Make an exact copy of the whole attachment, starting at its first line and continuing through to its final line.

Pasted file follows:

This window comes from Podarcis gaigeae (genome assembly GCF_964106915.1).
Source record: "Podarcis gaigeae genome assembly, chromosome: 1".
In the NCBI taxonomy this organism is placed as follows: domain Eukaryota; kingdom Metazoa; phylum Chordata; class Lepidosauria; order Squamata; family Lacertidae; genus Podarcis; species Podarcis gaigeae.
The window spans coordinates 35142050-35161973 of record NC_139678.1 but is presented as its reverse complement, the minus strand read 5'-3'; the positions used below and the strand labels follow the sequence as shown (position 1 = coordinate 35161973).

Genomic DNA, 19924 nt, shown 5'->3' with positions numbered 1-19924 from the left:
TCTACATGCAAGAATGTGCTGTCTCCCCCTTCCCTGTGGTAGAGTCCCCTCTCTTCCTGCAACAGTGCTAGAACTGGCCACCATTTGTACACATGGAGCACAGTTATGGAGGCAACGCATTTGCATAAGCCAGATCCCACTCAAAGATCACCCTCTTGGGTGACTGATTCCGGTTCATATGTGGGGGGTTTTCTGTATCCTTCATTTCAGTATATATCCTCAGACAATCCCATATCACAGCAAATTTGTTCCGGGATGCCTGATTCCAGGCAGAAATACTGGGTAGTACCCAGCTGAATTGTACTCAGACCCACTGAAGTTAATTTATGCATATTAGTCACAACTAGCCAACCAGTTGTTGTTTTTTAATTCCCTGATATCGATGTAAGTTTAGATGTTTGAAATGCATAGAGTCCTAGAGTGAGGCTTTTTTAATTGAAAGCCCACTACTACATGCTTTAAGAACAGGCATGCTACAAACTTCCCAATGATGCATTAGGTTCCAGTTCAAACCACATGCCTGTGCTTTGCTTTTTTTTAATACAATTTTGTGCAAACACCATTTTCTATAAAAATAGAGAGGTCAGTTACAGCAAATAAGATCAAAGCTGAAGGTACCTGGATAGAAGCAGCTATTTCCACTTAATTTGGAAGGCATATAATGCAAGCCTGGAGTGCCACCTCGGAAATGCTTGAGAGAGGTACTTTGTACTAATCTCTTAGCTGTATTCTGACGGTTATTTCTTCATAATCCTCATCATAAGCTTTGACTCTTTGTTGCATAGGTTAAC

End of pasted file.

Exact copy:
This window comes from Podarcis gaigeae (genome assembly GCF_964106915.1).
Source record: "Podarcis gaigeae genome assembly, chromosome: 1".
In the NCBI taxonomy this organism is placed as follows: domain Eukaryota; kingdom Metazoa; phylum Chordata; class Lepidosauria; order Squamata; family Lacertidae; genus Podarcis; species Podarcis gaigeae.
The window spans coordinates 35142050-35161973 of record NC_139678.1 but is presented as its reverse complement, the minus strand read 5'-3'; the positions used below and the strand labels follow the sequence as shown (position 1 = coordinate 35161973).

Genomic DNA, 19924 nt, shown 5'->3' with positions numbered 1-19924 from the left:
TCTACATGCAAGAATGTGCTGTCTCCCCCTTCCCTGTGGTAGAGTCCCCTCTCTTCCTGCAACAGTGCTAGAACTGGCCACCATTTGTACACATGGAGCACAGTTATGGAGGCAACGCATTTGCATAAGCCAGATCCCACTCAAAGATCACCCTCTTGGGTGACTGATTCCGGTTCATATGTGGGGGGTTTTCTGTATCCTTCATTTCAGTATATATCCTCAGACAATCCCATATCACAGCAAATTTGTTCCGGGATGCCTGATTCCAGGCAGAAATACTGGGTAGTACCCAGCTGAATTGTACTCAGACCCACTGAAGTTAATTTATGCATATTAGTCACAACTAGCCAACCAGTTGTTGTTTTTTAATTCCCTGATATCGATGTAAGTTTAGATGTTTGAAATGCATAGAGTCCTAGAGTGAGGCTTTTTTAATTGAAAGCCCACTACTACATGCTTTAAGAACAGGCATGCTACAAACTTCCCAATGATGCATTAGGTTCCAGTTCAAACCACATGCCTGTGCTTTGCTTTTTTTTAATACAATTTTGTGCAAACACCATTTTCTATAAAAATAGAGAGGTCAGTTACAGCAAATAAGATCAAAGCTGAAGGTACCTGGATAGAAGCAGCTATTTCCACTTAATTTGGAAGGCATATAATGCAAGCCTGGAGTGCCACCTCGGAAATGCTTGAGAGAGGTACTTTGTACTAATCTCTTAGCTGTATTCTGACGGTTATTTCTTCATAATCCTCATCATAAGCTTTGACTCTTTGTTGCATAGGTTAAC